Storm coach Anne Donovan wore a look of concern. The defending WNBA champion opened training camp on Monday, with the first practice session...
Storm coach Anne Donovan wore a look of concern.
The defending WNBA champion opened training camp on Monday, with the first practice session really scheduled to shake off new-season jitters. The practice yesterday afternoon was the first true look at the squad, and the view was hazy.
With three of the top players from the 2004 team lost to free agency and point guard Sue Bird playing overseas, the Storm lacked leadership and standout talent.
“[It was] rough around the edges,” Donovan said of the approximately two-hour practice, which was followed by another closed workout last night. “It’s just difficult without a point guard in camp that’s got any experience, and still trying to figure out the three (small forward) and the five (center) hole is challenging. The difficult part is trying to initiate offenses with no real coaching players on the floor.”
The Storm has 14 players at training camp, with four other players currently overseas. Two players in camp are limited by health issues — forward Trina Frierson is returning from left knee surgery, and All-Star forward Lauren Jackson could participate in just 75 minutes of practice as she recovers from reconstructive surgery on her right ankle.
That left Storm returnees Betty Lennox, Janell Burse and Alicia Thompson to guide nine newcomers. After practice, which ended about 45 minutes early, the players had a somber vibe.
May 7: Seattle at New York,
May 14: Sacramento at Seattle, 7 p.m.
First regular-season game
May 21: Los Angeles at Seattle, 1 p.m.
Johnson is one of the league’s original players. Signed originally by Cleveland in 1997, Johnson also played for the Orlando/Connecticut franchise. The Sun cut her last summer, however, and Johnson spent the offseason working toward a comeback after knee surgery in February 2004.
Although Donovan believes Johnson, 31, could contribute to the Storm, Johnson is the type of player the coach said would have trouble finding a roster spot as the league develops.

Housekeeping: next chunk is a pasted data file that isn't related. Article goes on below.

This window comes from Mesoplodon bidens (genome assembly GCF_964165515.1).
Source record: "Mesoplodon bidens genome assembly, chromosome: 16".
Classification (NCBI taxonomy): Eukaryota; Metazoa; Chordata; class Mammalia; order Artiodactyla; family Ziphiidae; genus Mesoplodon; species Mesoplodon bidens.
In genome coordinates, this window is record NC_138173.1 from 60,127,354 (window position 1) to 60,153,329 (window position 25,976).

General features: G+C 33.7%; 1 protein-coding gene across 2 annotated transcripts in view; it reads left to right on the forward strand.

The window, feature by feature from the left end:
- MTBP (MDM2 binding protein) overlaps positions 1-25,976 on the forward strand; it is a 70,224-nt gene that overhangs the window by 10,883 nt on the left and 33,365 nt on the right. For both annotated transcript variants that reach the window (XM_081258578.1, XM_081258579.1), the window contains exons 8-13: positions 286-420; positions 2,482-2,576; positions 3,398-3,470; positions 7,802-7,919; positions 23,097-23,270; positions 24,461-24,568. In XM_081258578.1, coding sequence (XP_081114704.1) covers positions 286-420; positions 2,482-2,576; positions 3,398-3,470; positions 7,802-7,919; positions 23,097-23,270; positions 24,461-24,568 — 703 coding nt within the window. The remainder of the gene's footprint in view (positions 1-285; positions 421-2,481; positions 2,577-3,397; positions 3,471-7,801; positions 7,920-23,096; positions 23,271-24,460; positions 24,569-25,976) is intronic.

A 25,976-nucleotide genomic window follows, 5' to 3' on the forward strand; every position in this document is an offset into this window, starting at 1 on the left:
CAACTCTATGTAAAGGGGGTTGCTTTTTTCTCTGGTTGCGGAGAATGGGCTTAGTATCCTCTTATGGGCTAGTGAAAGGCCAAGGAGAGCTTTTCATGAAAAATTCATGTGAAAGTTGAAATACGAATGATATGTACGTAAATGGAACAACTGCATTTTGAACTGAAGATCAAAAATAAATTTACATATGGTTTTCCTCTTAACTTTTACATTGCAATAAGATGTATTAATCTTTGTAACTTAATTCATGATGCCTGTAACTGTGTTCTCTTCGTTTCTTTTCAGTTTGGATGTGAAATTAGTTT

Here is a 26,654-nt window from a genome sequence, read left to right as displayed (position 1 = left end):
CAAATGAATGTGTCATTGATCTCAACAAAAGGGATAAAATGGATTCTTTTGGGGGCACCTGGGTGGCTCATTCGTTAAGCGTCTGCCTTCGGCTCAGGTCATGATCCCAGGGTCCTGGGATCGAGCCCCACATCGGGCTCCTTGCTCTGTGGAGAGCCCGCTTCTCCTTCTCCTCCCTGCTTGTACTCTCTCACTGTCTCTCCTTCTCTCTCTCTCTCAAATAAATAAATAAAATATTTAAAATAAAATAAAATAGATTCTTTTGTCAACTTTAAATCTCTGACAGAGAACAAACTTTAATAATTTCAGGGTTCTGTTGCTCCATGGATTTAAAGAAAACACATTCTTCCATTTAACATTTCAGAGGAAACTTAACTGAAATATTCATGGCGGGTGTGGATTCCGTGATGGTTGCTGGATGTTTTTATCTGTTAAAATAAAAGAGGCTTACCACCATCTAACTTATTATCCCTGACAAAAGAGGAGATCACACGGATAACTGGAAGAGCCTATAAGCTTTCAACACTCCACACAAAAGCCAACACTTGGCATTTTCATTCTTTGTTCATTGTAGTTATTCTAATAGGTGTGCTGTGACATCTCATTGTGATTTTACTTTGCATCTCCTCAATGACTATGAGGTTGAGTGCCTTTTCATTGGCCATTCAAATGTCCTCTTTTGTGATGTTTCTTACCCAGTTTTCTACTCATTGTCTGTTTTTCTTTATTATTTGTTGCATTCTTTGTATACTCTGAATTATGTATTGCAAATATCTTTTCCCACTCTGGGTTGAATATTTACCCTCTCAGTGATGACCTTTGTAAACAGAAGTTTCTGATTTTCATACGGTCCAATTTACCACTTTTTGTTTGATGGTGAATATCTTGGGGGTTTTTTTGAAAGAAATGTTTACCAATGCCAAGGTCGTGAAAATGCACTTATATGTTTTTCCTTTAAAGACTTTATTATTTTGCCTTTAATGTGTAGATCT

“The difference that you do find is that every year the players are better and you still have to be on top of your game,” Johnson said. “You have to be healthy, you have to be in shape. But I’m hoping my edge will be that I am a veteran. If I can use past experience to get me through, then that’ll be good.”
Donovan wants her veteran players to make an impact vocally. The coaching staff tried to implement some transition offense yesterday, but Donovan discovered how much she relies on Bird to extend the coaching on the floor.
“We do have a leadership void,” Donovan said. “Betty has been working hard to step in and give us some of that. Lauren, when she’s been on the floor, has been good. But there’s still a void without Sue here.”
Bird is expected to meet the team in New York around May 6. The Storm plays the New York Liberty in an exhibition game on May 7.
The Storm hasn’t begun seriously evaluating players yet. Training-camp rosters can have 18 players, but they must be trimmed to 15 by May 3 and to 11, with a maximum of two players on injured reserve, by May 20.
Donovan said she’s far enough under the salary cap to keep 12 players on the active roster, as she did last season.
• Lennox has joined forward Adia Barnes and center Simone Edwards in establishing her own foundation. The Finals MVP started the Lennox 22 Foundation in February and is still organizing its purpose. Lennox does know it will help underprivileged children.
• Jackson normally returns after the offseason with a new hairdo, but that isn’t the case this season. She is still a bleached blond, only you wouldn’t know it from the Storm van tooling around town.
The marketing vehicle is painted with images of Bird and Jackson — circa 2002. Good for Bird, who hasn’t changed her look since the eighth grade. Bad for Jackson, who is campaigning for a new paint job.
“They need to change that,” Jackson said. “That’s the breaking news. I’m not happy with that photo.”
Jayda Evans: 206-464-2067 or email@example.com